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Angela Merkel refuses to sit back as long as she is chancellor. Her upcoming meeting with President Erdogan in Turkey is destined to reflect the frustrating state of bilateral relations, writes Alexander Görlach.
During her 17 years in office, Angela Merkel has been able to follow Recep Tayyip Erdogan's transformation from a repentant Islamist recently released from prison, to a fully-fledged autocrat who ignores human rights, aims to abolish the independence of the judiciary — and arrests hordes of journalists, opposition politicians and critics.
While the Turkish people have had little choice but to accompany him on this dreadful journey, Merkel and the entire conservative bloc have been forced to abandon the idea that Erdogan's ruling AKP party is a kind of Islamic reincarnation of the conservative Christian parties in Europe. Included in these abandoned ideas are Turkey's prospects of joining the EU in such a way.
Erdogan, therefore, started turning his attention towards Russia some time ago. Ankara now buys weapons systems from Moscow without any regard for the bloc rivalry that exists between NATO — of which Turkish is a member — and authoritarian world powers.
That is no peccadillo.
After all, the Kremlin accuses NATO of wanting to topple President Vladimir Putin. Russia views the EU, which has heavily criticized Moscow for detaining opposition politician Alexei Navalny, as an "unreliable partner."
Yet Chancellor Merkel has also boosted Putin's power with her support for the Nord Stream 2 gas pipeline. Her wooing of the Kremlin on behalf of German business has not just led to estranged relations with the US administration under President Joe Biden — it has also cemented the Bosporus strongman's impression that you are only a big player if you are as hardnosed as Putin.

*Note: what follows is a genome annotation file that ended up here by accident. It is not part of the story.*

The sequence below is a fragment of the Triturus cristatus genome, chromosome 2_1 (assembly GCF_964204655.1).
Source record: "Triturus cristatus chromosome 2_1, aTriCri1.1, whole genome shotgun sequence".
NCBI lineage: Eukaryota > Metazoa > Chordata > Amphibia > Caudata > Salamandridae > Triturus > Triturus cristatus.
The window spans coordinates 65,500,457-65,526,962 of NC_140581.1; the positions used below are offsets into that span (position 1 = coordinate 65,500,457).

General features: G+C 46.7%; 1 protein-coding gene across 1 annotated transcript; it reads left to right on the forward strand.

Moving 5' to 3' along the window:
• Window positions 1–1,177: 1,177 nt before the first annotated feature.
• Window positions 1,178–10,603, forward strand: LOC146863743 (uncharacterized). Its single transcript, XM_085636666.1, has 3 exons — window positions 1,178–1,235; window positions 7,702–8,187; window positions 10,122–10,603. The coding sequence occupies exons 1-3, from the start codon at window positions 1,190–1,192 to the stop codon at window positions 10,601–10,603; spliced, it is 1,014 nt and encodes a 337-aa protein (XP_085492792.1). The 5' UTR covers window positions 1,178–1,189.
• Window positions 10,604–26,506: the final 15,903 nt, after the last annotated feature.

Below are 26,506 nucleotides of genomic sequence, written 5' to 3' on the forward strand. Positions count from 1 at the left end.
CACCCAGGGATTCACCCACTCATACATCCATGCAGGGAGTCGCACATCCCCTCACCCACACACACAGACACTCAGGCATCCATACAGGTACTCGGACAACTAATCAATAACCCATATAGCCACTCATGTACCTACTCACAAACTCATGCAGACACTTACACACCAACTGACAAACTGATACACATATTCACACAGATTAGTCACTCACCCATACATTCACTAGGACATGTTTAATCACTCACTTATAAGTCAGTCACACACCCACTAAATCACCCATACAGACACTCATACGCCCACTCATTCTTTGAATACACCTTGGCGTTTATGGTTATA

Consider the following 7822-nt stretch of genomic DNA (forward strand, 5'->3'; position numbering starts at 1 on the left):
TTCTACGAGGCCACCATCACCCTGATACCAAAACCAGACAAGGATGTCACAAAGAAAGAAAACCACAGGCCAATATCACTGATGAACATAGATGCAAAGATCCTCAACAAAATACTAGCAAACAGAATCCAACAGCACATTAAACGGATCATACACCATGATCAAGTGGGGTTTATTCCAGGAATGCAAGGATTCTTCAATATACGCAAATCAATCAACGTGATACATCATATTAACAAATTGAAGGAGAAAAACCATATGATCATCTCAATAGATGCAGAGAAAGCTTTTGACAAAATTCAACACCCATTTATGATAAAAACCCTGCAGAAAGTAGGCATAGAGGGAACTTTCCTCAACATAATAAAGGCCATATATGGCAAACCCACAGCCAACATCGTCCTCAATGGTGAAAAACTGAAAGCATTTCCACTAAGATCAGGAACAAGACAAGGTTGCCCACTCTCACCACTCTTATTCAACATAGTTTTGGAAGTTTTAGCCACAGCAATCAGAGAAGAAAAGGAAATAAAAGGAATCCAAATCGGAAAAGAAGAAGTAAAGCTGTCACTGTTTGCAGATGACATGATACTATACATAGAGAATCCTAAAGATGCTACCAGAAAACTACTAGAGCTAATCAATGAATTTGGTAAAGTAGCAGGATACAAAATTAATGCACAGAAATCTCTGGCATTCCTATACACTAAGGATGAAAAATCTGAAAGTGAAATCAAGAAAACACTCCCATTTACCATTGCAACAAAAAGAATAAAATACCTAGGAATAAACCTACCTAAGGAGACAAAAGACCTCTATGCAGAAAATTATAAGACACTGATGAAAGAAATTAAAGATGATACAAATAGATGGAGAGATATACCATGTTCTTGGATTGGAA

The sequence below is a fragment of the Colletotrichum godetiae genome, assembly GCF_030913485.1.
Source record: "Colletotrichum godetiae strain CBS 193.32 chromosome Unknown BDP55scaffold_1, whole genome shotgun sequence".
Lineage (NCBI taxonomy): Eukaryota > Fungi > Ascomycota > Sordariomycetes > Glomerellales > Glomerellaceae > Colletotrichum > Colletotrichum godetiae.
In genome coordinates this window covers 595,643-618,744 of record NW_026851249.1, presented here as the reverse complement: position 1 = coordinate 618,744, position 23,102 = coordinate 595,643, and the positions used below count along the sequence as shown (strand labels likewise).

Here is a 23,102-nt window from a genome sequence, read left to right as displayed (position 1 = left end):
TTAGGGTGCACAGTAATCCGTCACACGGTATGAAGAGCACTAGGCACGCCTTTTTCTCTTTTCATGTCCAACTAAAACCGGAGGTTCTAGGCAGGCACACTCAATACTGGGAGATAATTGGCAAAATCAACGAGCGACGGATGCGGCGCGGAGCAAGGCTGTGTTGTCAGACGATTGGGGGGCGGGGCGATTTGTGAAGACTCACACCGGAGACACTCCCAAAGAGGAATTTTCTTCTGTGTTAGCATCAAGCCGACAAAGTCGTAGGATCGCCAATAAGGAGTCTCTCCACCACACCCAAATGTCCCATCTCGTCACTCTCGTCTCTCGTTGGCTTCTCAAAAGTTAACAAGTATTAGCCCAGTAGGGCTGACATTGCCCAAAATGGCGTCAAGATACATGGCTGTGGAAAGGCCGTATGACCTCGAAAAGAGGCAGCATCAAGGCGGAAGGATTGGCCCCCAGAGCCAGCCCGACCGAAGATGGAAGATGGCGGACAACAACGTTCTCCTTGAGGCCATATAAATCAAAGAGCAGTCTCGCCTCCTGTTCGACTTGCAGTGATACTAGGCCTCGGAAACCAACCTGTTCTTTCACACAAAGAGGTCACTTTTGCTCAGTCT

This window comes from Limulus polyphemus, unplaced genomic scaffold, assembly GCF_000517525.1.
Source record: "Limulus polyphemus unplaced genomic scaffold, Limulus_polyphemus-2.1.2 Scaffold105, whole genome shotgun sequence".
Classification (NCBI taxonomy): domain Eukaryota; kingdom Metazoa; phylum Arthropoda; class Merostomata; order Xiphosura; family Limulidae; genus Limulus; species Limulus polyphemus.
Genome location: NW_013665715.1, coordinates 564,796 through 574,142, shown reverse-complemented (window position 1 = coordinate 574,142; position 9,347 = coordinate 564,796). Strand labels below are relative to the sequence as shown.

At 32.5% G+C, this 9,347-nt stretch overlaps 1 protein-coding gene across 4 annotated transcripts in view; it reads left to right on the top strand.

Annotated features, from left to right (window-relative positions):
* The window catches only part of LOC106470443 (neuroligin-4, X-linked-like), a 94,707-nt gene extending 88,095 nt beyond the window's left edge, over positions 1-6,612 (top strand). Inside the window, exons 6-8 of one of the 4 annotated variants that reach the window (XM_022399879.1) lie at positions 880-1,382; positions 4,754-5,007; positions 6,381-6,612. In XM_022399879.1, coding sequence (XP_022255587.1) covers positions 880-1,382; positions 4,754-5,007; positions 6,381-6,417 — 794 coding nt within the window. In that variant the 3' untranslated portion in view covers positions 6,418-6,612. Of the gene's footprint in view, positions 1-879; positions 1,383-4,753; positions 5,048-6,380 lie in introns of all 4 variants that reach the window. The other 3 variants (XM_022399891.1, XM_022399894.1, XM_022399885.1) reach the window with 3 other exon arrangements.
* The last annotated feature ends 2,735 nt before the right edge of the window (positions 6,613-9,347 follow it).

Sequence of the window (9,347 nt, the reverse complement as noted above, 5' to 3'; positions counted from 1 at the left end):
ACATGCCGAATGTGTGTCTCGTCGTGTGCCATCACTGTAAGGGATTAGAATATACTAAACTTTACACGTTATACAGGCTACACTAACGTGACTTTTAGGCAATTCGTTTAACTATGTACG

The Turkish president is trying to position his country as a new geopolitical powerhouse that no one can afford to ignore. This has resulted in a number of conflicts with the very country whose leader, President Putin, Erdogan recently described as a good friend of Turkey's.
In neighboring Syria, Turkey and Russia are on opposite sides of the conflict and Putin has the capacity to pressure Ankara there. Erdogan can, in turn, put pressure on the European Union by allowing refugees — displaced by the joint actions of the dictators of Syria's Bashar Assad and Russia's Putin — to enter the bloc.
It is not clear to what extent Erdogan understands that Moscow can blackmail him at any moment: by escalating the refugee crisis, which Putin can make happen at the push of a button; by cutting off arms supplies from Moscow or the Russian gas that Turkey desperately needs. At a meeting of the two leaders in the Russian Black Sea resort of Sochi in September, Putin made sure to mention that Turkey, unlike Europe, had been spared from the current shortfall in supplies because the Russian pipeline TurkStream was providing the country with gas.
The security and stability of the European Union are threatened by dictators in countries to its east. Erdogan has threatened the EU on several occasions to allow refugees to simply pass through Turkey unhindered if Brussels fails to meet his demands.
On the other hand, it has also to be said that Turkey has taken in more than 4 million refugees, most of them from Syria. The country does, indeed, need and deserve sustained and sustainable financial and logistical support from the European Union.
That is the tense situation that Merkel faces during her upcoming visit to Turkey. Her successor, as chancellor, will have their work cut out for them when it comes to walking the tightrope of this delicate relationship with Germany's NATO partner and autocratic rival. Germany's next government must do everything it can to stop Ankara from being in a position to blackmail Berlin.
Alexander Görlach is a senior fellow with the Carnegie Council for Ethics in International Affairs, a research associate at the Internet Institute of the University of Oxford, and an honorary professor of ethics and theology at Leuphana University. A PhD linguist and theologian by training, his research includes narratives of identity, the future of democracy, and the foundations of secular societies. After spending time in Taiwan and in Hong Kong, he is now focusing his efforts on understanding China's rise and what that means for the free world. He was a visiting scholar and fellow at Harvard University and the University of Cambridge. From 2009-2015, he also served as editor-in-chief of The European, the debate-magazine which he founded. His recent publications include "Homo Empathicus: On Scapegoats, Populists & Saving Democracy" (Brookings, 2021).
This article was originally written in German.